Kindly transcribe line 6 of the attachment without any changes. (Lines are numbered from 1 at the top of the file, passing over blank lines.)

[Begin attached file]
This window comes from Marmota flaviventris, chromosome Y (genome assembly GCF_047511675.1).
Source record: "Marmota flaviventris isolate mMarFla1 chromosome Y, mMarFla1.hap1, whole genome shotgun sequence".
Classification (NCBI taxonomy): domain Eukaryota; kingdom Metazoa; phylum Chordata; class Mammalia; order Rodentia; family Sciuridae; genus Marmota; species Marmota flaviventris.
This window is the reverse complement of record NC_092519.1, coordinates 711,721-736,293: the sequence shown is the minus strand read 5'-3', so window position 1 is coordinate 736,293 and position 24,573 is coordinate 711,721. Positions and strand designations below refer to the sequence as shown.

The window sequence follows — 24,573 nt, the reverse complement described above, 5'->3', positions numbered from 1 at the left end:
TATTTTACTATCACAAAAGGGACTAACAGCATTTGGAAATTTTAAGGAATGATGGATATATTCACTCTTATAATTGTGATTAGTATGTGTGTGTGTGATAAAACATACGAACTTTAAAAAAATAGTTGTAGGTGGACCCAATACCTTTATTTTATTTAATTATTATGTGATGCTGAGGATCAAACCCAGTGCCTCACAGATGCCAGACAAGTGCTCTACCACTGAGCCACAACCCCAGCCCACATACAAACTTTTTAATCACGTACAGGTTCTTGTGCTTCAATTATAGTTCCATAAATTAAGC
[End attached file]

TATTTTACTATCACAAAAGGGACTAACAGCATTTGGAAATTTTAAGGAATGATGGATATATTCACTCTTATAATTGTGATTAGTATGTGTGTGTGTGATAAAACATACGAACTTTAAAAAAATAGTTGTAGGTGGACCCAATACCTTTATTTTATTTAATTATTATGTGATGCTGAGGATCAAACCCAGTGCCTCACAGATGCCAGACAAGTGCTCTACCACTGAGCCACAACCCCAGCCCACATACAAACTTTTTAATCACGTACAGGTTCTTGTGCTTCAATTATAGTTCCATAAATTAAGC